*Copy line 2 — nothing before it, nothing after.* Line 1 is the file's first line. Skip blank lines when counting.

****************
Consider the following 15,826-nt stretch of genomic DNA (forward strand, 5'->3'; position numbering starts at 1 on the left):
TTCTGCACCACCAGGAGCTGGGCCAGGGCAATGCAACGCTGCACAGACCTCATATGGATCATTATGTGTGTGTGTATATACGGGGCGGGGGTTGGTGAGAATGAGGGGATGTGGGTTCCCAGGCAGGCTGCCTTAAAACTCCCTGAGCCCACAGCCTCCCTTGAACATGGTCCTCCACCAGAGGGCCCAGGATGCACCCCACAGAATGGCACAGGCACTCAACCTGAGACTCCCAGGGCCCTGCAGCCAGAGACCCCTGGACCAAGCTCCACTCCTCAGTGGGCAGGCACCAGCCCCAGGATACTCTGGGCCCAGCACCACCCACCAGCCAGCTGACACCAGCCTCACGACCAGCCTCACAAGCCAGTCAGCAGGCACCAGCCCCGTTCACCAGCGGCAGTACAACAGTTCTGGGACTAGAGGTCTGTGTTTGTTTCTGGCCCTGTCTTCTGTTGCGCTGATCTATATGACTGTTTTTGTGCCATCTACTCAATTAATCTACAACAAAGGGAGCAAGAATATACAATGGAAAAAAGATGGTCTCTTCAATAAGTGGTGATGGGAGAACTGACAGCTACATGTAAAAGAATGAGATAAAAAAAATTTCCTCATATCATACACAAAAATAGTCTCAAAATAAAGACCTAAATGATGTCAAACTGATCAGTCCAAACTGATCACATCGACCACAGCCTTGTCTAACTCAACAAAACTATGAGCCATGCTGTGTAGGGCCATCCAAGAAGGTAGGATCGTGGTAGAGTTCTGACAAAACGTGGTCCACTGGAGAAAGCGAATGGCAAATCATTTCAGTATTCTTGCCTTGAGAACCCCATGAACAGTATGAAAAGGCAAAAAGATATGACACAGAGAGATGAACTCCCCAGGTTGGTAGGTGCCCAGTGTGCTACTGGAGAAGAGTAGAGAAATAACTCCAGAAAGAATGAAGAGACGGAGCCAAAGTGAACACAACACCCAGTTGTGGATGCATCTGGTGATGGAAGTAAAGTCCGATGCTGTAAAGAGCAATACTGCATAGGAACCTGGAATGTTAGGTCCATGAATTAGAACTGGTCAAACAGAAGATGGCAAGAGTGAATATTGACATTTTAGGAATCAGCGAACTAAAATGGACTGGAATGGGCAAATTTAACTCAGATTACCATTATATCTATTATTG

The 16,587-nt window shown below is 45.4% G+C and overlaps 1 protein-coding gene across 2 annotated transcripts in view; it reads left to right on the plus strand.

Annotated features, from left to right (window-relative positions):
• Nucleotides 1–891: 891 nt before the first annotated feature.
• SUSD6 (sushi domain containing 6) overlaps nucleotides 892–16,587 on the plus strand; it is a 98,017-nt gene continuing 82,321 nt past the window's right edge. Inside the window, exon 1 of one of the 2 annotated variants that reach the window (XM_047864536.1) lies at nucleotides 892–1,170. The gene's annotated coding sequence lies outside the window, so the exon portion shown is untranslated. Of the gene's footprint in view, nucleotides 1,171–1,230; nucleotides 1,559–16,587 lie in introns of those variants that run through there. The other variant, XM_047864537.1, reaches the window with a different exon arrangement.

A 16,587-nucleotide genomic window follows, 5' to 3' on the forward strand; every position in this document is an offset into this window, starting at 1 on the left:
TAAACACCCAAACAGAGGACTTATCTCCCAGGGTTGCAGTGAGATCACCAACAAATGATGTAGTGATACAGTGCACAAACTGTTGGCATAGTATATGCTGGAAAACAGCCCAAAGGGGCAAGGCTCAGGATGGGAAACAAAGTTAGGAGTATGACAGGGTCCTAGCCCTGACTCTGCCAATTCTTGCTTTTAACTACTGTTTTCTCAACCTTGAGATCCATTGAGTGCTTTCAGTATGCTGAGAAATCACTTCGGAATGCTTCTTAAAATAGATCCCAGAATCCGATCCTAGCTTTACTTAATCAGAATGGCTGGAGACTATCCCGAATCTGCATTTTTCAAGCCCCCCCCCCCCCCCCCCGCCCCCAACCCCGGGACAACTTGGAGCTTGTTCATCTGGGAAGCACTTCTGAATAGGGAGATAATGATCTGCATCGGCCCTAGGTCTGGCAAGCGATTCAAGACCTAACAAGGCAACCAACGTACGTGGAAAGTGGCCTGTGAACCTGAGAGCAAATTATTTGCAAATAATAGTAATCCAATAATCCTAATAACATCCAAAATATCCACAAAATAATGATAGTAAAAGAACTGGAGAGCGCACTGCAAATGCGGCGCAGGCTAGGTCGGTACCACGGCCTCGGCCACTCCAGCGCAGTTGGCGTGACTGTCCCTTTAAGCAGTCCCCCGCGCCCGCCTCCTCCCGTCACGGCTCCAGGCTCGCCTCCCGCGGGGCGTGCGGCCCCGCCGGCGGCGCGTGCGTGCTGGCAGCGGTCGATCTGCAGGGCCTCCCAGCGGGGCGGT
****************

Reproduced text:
TTCTGCACCACCAGGAGCTGGGCCAGGGCAATGCAACGCTGCACAGACCTCATATGGATCATTATGTGTGTGTGTATATACGGGGCGGGGGTTGGTGAGAATGAGGGGATGTGGGTTCCCAGGCAGGCTGCCTTAAAACTCCCTGAGCCCACAGCCTCCCTTGAACATGGTCCTCCACCAGAGGGCCCAGGATGCACCCCACAGAATGGCACAGGCACTCAACCTGAGACTCCCAGGGCCCTGCAGCCAGAGACCCCTGGACCAAGCTCCACTCCTCAGTGGGCAGGCACCAGCCCCAGGATACTCTGGGCCCAGCACCACCCACCAGCCAGCTGACACCAGCCTCACGACCAGCCTCACAAGCCAGTCAGCAGGCACCAGCCCCGTTCACCAGCGGCAGTACAACAGTTCTGGGACTAGAGGTCTGTGTTTGTTTCTGGCCCTGTCTTCTGTTGCGCTGATCTATATGACTGTTTTTGTGCCATCTACTCAATTAATCTACAACAAAGGGAGCAAGAATATACAATGGAAAAAAGATGGTCTCTTCAATAAGTGGTGATGGGAGAACTGACAGCTACATGTAAAAGAATGAGATAAAAAAAATTTCCTCATATCATACACAAAAATAGTCTCAAAATAAAGACCTAAATGATGTCAAACTGATCAGTCCAAACTGATCACATCGACCACAGCCTTGTCTAACTCAACAAAACTATGAGCCATGCTGTGTAGGGCCATCCAAGAAGGTAGGATCGTGGTAGAGTTCTGACAAAACGTGGTCCACTGGAGAAAGCGAATGGCAAATCATTTCAGTATTCTTGCCTTGAGAACCCCATGAACAGTATGAAAAGGCAAAAAGATATGACACAGAGAGATGAACTCCCCAGGTTGGTAGGTGCCCAGTGTGCTACTGGAGAAGAGTAGAGAAATAACTCCAGAAAGAATGAAGAGACGGAGCCAAAGTGAACACAACACCCAGTTGTGGATGCATCTGGTGATGGAAGTAAAGTCCGATGCTGTAAAGAGCAATACTGCATAGGAACCTGGAATGTTAGGTCCATGAATTAGAACTGGTCAAACAGAAGATGGCAAGAGTGAATATTGACATTTTAGGAATCAGCGAACTAAAATGGACTGGAATGGGCAAATTTAACTCAGATTACCATTATATCTATTATTG